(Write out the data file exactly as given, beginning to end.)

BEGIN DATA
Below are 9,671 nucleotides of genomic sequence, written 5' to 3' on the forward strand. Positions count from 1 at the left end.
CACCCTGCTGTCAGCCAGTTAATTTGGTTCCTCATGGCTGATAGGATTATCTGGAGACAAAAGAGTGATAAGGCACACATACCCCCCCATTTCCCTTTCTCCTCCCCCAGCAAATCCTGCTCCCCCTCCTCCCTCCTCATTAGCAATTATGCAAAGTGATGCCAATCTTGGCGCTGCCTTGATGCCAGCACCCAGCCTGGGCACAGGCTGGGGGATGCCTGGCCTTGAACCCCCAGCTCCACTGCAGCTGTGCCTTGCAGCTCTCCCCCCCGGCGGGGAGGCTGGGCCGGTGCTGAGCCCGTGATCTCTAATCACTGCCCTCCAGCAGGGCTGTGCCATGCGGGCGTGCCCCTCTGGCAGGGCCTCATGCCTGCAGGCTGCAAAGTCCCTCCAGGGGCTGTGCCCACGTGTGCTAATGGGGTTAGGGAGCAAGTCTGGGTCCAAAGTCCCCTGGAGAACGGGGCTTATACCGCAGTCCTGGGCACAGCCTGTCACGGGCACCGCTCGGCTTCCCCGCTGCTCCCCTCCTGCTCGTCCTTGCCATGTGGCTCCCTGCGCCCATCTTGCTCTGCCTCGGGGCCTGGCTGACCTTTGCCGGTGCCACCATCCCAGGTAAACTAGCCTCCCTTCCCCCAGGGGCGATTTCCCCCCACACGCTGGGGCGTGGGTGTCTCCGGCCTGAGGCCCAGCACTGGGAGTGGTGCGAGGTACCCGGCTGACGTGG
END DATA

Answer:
Below are 9,671 nucleotides of genomic sequence, written 5' to 3' on the forward strand. Positions count from 1 at the left end.
CACCCTGCTGTCAGCCAGTTAATTTGGTTCCTCATGGCTGATAGGATTATCTGGAGACAAAAGAGTGATAAGGCACACATACCCCCCCATTTCCCTTTCTCCTCCCCCAGCAAATCCTGCTCCCCCTCCTCCCTCCTCATTAGCAATTATGCAAAGTGATGCCAATCTTGGCGCTGCCTTGATGCCAGCACCCAGCCTGGGCACAGGCTGGGGGATGCCTGGCCTTGAACCCCCAGCTCCACTGCAGCTGTGCCTTGCAGCTCTCCCCCCCGGCGGGGAGGCTGGGCCGGTGCTGAGCCCGTGATCTCTAATCACTGCCCTCCAGCAGGGCTGTGCCATGCGGGCGTGCCCCTCTGGCAGGGCCTCATGCCTGCAGGCTGCAAAGTCCCTCCAGGGGCTGTGCCCACGTGTGCTAATGGGGTTAGGGAGCAAGTCTGGGTCCAAAGTCCCCTGGAGAACGGGGCTTATACCGCAGTCCTGGGCACAGCCTGTCACGGGCACCGCTCGGCTTCCCCGCTGCTCCCCTCCTGCTCGTCCTTGCCATGTGGCTCCCTGCGCCCATCTTGCTCTGCCTCGGGGCCTGGCTGACCTTTGCCGGTGCCACCATCCCAGGTAAACTAGCCTCCCTTCCCCCAGGGGCGATTTCCCCCCACACGCTGGGGCGTGGGTGTCTCCGGCCTGAGGCCCAGCACTGGGAGTGGTGCGAGGTACCCGGCTGACGTGG